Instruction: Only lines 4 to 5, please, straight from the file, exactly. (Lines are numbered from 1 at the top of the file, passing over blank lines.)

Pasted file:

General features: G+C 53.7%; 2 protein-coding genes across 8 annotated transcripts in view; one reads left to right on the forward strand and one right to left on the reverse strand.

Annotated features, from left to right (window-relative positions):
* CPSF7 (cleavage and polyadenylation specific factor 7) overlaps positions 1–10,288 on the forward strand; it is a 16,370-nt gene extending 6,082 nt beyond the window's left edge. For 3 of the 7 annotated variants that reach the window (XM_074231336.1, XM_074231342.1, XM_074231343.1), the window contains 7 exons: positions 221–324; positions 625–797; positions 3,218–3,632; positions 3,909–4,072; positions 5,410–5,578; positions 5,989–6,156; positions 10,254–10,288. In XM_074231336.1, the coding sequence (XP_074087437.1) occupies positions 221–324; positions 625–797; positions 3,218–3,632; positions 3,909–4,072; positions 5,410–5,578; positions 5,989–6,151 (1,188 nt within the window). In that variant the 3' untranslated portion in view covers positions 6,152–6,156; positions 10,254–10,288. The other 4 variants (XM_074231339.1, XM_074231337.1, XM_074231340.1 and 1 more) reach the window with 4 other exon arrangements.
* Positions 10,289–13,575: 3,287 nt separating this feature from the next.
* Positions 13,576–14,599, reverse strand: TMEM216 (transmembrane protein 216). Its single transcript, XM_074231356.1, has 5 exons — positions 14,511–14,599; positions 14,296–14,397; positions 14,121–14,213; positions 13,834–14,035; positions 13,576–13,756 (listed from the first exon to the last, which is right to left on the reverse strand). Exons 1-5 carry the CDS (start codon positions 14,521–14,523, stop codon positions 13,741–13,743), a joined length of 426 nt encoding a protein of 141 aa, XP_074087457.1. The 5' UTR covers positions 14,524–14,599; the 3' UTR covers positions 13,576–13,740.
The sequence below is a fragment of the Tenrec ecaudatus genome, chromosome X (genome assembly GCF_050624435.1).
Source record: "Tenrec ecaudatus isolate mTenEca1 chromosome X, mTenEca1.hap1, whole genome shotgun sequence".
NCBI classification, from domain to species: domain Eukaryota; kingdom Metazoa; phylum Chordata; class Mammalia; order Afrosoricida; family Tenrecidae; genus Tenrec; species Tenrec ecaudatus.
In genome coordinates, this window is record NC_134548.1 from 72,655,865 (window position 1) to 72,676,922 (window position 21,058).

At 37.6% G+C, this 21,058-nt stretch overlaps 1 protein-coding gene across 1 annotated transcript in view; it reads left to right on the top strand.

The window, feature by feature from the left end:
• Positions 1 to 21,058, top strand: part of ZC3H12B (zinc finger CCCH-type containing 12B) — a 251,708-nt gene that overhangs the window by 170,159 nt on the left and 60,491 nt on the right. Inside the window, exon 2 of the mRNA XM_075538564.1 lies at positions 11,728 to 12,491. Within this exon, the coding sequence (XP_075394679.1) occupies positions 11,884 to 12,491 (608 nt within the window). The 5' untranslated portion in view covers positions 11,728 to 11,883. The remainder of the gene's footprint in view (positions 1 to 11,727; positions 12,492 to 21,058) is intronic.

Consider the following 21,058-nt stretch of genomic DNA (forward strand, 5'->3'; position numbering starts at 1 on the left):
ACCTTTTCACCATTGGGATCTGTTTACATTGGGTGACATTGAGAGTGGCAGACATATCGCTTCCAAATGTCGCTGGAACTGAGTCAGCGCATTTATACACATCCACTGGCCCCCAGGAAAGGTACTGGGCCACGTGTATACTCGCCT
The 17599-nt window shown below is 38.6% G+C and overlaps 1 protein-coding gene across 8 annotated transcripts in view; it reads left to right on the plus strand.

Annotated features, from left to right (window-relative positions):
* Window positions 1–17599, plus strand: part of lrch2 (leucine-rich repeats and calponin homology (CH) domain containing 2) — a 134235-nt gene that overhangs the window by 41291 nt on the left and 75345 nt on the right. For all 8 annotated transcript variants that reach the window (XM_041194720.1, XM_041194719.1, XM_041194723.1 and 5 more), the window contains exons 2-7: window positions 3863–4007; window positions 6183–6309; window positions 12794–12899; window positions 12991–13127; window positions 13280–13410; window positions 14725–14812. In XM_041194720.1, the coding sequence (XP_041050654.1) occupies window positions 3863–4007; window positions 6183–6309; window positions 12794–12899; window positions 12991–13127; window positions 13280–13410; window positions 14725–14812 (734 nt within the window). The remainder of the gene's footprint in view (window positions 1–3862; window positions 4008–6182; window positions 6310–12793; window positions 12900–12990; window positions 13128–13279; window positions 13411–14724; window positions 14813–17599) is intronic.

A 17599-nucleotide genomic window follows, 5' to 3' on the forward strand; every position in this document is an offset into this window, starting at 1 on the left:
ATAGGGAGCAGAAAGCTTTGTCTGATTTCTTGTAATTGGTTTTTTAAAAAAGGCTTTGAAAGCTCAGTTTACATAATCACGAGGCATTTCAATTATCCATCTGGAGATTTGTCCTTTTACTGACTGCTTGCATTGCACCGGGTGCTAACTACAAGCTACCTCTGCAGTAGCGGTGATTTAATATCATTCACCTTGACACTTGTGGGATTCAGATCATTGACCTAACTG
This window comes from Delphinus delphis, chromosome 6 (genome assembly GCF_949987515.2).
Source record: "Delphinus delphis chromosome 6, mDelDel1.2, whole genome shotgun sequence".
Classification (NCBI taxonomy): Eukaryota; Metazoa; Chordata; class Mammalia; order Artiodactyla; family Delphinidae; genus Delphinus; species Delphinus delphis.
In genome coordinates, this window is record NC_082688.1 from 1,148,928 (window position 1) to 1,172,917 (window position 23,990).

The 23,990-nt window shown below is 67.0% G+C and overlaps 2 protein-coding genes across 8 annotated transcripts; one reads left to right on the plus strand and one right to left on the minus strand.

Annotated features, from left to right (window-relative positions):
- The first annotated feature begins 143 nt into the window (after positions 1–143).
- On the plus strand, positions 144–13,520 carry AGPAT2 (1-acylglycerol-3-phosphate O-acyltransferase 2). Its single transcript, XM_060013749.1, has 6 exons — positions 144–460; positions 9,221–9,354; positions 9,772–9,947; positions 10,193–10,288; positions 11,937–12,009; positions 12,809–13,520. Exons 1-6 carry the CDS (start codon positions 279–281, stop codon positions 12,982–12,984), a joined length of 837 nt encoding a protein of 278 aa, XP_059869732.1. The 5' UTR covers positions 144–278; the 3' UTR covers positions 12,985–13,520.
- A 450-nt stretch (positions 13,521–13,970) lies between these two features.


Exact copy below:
* Positions 10,289–13,575: 3,287 nt separating this feature from the next.
* Positions 13,576–14,599, reverse strand: TMEM216 (transmembrane protein 216). Its single transcript, XM_074231356.1, has 5 exons — positions 14,511–14,599; positions 14,296–14,397; positions 14,121–14,213; positions 13,834–14,035; positions 13,576–13,756 (listed from the first exon to the last, which is right to left on the reverse strand). Exons 1-5 carry the CDS (start codon positions 14,521–14,523, stop codon positions 13,741–13,743), a joined length of 426 nt encoding a protein of 141 aa, XP_074087457.1. The 5' UTR covers positions 14,524–14,599; the 3' UTR covers positions 13,576–13,740.